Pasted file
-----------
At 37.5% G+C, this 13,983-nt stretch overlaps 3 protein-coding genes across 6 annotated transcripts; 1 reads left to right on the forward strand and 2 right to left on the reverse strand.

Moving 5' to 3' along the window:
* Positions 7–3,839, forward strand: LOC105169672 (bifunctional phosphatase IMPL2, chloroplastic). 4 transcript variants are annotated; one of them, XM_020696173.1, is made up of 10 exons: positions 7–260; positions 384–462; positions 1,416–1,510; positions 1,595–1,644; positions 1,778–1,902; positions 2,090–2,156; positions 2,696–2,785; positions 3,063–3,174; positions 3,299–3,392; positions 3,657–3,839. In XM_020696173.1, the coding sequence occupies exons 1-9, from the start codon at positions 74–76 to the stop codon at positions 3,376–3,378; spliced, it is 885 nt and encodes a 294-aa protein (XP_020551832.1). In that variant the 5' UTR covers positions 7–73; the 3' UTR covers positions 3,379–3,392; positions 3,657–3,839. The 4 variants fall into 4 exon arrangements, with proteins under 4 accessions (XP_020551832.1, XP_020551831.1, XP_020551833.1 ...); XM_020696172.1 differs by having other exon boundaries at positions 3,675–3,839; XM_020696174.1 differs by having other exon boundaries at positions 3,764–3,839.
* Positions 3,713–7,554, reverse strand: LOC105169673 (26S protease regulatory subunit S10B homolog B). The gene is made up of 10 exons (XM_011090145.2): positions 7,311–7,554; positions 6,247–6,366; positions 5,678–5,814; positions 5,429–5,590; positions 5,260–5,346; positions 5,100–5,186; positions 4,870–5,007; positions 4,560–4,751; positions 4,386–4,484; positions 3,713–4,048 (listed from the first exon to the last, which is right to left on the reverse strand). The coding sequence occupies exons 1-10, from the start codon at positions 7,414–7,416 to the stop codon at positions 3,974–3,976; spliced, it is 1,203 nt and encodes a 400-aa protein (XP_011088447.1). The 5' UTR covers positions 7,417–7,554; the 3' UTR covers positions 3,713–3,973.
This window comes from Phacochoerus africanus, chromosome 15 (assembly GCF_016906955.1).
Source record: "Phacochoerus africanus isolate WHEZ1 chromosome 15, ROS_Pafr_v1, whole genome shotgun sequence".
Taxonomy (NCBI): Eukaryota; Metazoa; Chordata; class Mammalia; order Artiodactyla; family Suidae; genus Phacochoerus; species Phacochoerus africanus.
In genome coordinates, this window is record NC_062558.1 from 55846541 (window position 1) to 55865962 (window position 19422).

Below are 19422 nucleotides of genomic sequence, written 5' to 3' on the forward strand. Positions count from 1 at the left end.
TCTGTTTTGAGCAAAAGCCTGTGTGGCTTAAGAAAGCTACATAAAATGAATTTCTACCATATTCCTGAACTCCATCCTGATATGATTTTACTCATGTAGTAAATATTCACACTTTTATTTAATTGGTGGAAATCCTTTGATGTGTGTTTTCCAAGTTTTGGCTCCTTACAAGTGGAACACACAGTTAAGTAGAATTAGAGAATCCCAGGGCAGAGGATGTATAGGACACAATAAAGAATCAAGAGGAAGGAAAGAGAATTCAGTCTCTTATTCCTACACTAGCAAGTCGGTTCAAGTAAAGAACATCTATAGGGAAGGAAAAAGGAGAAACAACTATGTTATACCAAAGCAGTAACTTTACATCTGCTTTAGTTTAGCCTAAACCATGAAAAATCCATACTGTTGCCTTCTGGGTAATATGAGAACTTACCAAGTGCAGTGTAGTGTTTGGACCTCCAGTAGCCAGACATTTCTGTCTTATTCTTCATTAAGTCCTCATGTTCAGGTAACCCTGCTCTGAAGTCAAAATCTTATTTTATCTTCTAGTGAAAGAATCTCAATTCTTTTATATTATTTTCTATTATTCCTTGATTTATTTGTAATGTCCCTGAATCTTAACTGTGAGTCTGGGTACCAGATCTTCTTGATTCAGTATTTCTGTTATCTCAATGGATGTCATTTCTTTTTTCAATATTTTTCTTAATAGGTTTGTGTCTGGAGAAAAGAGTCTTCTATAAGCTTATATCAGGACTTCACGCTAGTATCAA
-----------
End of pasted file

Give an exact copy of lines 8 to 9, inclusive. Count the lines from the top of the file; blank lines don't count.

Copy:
In genome coordinates, this window is record NC_062558.1 from 55846541 (window position 1) to 55865962 (window position 19422).

Below are 19422 nucleotides of genomic sequence, written 5' to 3' on the forward strand. Positions count from 1 at the left end.